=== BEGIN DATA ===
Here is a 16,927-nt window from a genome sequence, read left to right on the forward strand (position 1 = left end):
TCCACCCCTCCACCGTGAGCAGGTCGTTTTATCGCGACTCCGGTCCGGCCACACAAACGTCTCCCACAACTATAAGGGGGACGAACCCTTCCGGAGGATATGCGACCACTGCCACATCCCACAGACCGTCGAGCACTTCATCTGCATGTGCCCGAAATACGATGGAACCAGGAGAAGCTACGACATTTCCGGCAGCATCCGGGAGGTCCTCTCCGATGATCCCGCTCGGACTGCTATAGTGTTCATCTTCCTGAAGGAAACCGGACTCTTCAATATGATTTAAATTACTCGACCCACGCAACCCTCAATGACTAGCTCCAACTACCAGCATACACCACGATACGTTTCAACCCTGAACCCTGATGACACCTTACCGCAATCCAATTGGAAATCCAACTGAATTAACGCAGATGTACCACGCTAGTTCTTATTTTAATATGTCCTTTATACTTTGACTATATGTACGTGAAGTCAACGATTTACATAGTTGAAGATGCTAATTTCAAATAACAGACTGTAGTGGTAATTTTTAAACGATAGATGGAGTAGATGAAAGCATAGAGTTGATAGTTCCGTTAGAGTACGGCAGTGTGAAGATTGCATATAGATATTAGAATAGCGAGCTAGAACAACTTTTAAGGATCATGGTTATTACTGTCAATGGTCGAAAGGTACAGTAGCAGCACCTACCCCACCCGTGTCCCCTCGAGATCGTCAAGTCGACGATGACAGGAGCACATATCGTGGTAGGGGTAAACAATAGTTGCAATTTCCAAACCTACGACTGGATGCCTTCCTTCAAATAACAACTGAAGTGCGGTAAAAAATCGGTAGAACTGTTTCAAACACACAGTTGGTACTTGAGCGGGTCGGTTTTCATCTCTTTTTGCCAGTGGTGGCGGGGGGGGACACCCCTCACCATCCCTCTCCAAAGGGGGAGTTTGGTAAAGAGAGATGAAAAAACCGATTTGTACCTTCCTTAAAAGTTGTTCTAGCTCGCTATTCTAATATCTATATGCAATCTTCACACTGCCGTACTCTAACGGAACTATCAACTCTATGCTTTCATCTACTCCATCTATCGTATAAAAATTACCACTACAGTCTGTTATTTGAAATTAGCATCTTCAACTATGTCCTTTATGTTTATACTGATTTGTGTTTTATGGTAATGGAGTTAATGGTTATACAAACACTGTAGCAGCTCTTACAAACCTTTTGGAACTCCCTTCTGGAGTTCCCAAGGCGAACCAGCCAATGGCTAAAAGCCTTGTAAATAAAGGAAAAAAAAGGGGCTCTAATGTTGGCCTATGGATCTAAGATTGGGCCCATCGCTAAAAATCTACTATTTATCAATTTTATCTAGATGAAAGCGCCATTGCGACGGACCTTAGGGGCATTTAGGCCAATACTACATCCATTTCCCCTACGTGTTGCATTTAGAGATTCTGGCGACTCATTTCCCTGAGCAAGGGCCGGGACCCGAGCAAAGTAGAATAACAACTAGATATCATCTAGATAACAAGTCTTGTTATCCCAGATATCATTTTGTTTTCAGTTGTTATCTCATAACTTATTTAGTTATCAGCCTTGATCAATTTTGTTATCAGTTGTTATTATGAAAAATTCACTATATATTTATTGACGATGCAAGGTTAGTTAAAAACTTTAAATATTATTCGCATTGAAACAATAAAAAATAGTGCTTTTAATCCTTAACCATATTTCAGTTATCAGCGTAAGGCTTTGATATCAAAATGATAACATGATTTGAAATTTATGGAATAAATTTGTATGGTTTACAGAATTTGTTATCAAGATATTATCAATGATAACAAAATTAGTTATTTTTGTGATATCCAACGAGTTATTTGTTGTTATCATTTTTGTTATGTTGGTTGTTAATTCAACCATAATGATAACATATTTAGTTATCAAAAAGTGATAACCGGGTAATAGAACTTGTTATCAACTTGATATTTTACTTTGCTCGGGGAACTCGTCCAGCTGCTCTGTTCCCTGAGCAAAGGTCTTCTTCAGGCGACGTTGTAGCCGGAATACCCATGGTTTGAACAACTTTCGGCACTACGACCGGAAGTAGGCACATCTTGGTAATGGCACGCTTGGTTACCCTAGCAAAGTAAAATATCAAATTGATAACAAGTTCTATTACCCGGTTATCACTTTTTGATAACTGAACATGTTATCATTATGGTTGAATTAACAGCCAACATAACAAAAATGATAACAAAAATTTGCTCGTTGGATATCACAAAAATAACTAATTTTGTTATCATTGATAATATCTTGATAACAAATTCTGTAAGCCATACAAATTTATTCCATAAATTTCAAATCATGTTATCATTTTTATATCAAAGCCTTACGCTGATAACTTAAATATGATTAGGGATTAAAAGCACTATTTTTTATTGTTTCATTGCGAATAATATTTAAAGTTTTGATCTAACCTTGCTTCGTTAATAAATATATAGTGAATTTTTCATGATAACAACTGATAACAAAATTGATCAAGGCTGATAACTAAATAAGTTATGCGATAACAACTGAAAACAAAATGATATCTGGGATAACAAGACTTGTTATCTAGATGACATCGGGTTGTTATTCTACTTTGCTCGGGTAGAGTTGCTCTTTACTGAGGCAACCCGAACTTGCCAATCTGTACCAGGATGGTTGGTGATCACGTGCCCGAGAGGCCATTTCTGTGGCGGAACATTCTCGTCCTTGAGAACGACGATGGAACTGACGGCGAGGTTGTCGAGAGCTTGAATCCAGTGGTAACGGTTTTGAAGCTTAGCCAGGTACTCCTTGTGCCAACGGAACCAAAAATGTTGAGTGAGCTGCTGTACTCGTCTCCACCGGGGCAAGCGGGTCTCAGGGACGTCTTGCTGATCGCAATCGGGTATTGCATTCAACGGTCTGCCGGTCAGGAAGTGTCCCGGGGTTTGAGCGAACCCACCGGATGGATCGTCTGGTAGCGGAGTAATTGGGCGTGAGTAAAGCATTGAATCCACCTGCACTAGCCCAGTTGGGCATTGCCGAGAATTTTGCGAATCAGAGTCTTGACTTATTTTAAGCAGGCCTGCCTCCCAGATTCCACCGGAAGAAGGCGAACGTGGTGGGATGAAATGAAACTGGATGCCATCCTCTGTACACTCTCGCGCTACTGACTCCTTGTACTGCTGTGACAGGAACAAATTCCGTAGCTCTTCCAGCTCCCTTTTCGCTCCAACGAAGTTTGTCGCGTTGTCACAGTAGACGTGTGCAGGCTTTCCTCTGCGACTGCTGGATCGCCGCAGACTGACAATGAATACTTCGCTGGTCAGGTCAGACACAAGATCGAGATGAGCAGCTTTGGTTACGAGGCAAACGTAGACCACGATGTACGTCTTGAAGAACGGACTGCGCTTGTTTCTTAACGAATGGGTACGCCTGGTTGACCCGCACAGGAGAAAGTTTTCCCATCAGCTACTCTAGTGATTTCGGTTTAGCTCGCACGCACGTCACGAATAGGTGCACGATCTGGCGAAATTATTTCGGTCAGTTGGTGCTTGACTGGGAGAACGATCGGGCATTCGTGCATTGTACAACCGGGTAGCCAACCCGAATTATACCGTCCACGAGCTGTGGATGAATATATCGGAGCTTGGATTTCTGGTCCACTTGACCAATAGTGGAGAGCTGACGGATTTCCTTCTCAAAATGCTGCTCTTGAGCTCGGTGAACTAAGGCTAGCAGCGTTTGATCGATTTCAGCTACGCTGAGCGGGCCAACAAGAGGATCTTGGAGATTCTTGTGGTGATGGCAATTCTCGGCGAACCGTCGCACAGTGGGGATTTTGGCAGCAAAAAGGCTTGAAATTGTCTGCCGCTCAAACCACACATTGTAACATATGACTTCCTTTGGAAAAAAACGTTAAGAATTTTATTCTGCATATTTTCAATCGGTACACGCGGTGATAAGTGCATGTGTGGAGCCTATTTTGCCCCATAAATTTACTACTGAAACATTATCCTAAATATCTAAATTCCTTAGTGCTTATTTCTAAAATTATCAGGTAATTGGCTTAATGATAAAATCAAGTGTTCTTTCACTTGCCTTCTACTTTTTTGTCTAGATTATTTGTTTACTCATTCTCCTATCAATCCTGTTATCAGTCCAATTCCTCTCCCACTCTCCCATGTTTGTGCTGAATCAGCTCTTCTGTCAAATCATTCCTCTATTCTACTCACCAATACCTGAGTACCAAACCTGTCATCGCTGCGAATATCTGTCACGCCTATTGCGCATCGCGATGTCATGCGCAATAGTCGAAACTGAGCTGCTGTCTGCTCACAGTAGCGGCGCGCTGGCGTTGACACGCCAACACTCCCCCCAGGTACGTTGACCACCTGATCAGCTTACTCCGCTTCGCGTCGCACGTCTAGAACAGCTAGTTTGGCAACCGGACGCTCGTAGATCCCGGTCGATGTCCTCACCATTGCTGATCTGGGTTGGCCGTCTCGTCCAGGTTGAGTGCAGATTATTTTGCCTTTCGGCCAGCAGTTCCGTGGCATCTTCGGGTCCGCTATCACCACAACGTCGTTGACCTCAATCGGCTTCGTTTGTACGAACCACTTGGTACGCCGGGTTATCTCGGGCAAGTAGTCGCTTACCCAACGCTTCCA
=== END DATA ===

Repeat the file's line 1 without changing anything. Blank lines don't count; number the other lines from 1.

Here is a 16,927-nt window from a genome sequence, read left to right on the forward strand (position 1 = left end):